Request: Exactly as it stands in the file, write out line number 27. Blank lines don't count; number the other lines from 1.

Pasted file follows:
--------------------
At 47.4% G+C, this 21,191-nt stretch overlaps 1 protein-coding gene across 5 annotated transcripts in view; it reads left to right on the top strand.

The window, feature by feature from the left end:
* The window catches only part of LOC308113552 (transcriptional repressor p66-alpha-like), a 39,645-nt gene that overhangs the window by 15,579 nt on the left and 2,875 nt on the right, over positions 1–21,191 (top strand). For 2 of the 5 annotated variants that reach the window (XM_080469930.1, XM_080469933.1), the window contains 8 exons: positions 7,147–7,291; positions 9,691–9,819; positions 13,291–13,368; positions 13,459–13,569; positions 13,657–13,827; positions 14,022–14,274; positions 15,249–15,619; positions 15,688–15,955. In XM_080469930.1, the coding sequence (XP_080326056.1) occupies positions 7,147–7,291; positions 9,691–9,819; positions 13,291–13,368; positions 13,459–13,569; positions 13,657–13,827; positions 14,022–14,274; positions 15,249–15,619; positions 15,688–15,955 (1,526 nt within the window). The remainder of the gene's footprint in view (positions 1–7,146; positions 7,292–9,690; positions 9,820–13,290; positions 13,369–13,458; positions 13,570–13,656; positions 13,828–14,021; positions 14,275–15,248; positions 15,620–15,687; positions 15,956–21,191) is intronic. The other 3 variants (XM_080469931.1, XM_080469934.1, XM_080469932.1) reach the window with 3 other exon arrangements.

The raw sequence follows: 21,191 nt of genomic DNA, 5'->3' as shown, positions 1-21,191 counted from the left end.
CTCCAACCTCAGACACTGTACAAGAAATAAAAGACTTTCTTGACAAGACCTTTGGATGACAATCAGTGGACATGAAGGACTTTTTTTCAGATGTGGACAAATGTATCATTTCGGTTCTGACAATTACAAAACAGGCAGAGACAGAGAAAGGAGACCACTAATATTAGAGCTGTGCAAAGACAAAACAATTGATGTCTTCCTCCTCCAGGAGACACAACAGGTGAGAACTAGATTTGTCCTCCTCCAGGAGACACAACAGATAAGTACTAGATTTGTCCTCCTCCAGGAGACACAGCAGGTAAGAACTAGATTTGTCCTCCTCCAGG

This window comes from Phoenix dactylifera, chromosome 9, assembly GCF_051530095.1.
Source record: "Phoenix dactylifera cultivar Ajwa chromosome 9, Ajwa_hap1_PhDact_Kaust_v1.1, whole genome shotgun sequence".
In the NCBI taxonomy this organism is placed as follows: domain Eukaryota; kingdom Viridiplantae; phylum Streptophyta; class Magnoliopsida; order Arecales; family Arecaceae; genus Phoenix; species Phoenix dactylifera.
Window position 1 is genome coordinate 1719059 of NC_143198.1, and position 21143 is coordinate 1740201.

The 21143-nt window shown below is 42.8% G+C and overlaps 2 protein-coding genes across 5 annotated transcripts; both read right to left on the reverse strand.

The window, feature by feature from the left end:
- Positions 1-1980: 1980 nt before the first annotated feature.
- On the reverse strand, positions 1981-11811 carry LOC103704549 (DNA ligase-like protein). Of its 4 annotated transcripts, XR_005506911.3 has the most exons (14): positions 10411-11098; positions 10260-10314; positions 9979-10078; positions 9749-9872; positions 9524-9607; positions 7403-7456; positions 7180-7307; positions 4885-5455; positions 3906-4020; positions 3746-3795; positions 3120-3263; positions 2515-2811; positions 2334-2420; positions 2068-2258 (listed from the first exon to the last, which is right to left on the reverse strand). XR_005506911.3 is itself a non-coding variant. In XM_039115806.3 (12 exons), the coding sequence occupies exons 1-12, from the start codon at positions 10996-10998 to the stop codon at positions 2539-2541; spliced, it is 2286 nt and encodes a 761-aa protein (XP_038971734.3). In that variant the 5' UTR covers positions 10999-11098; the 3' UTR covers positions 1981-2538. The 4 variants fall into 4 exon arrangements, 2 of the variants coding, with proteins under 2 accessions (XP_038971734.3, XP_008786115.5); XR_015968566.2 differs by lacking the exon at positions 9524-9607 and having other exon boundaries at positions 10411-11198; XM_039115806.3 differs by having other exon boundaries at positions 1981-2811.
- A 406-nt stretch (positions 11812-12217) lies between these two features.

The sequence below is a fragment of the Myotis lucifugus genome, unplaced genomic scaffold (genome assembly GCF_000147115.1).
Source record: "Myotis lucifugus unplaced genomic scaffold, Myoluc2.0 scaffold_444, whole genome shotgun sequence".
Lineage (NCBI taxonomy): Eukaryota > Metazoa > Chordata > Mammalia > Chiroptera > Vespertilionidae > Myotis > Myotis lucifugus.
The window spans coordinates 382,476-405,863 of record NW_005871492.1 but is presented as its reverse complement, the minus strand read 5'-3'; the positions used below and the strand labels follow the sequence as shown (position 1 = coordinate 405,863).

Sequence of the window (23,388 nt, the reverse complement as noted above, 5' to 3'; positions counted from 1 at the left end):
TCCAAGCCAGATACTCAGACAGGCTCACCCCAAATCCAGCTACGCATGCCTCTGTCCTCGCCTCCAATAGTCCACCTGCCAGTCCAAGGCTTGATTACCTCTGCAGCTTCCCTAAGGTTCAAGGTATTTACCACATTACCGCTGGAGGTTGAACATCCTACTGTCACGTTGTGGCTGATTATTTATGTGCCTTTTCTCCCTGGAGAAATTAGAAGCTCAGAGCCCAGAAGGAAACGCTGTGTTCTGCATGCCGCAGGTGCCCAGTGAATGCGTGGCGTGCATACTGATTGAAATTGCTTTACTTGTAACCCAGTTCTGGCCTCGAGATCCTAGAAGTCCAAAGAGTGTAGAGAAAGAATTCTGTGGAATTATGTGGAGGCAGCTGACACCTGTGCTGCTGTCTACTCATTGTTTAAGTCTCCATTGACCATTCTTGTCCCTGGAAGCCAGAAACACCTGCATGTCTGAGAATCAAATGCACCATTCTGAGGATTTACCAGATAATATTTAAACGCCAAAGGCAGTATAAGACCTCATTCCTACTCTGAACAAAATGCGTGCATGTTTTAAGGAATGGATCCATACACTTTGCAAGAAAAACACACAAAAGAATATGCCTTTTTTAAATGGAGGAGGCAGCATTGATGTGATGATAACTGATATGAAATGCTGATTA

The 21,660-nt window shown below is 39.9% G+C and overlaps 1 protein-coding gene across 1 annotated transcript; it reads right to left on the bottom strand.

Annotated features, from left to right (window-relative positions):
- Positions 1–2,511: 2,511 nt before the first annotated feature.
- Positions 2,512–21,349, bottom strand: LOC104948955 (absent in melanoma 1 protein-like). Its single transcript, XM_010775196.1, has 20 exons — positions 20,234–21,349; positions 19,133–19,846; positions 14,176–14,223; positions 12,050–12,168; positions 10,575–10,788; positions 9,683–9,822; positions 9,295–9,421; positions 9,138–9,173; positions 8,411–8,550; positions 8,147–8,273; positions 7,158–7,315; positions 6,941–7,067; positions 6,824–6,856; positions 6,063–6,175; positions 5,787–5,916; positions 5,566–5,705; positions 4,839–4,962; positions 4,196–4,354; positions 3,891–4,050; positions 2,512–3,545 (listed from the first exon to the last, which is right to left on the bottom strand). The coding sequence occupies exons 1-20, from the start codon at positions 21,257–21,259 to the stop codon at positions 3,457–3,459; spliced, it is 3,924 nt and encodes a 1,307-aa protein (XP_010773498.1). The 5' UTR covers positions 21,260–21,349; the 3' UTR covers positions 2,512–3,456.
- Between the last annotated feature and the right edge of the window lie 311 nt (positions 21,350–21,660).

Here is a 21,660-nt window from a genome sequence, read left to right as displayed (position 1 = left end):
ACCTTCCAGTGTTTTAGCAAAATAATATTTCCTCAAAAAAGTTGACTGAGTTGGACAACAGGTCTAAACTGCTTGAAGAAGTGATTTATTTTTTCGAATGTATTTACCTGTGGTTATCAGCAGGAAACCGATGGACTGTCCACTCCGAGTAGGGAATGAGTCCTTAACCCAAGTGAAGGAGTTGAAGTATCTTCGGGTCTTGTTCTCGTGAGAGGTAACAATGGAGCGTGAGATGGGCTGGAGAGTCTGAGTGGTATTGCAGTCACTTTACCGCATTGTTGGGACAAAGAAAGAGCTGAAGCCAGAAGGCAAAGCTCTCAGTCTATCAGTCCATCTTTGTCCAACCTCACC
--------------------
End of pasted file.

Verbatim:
ACCTTCCAGTGTTTTAGCAAAATAATATTTCCTCAAAAAAGTTGACTGAGTTGGACAACAGGTCTAAACTGCTTGAAGAAGTGATTTATTTTTTCGAATGTATTTACCTGTGGTTATCAGCAGGAAACCGATGGACTGTCCACTCCGAGTAGGGAATGAGTCCTTAACCCAAGTGAAGGAGTTGAAGTATCTTCGGGTCTTGTTCTCGTGAGAGGTAACAATGGAGCGTGAGATGGGCTGGAGAGTCTGAGTGGTATTGCAGTCACTTTACCGCATTGTTGGGACAAAGAAAGAGCTGAAGCCAGAAGGCAAAGCTCTCAGTCTATCAGTCCATCTTTGTCCAACCTCACC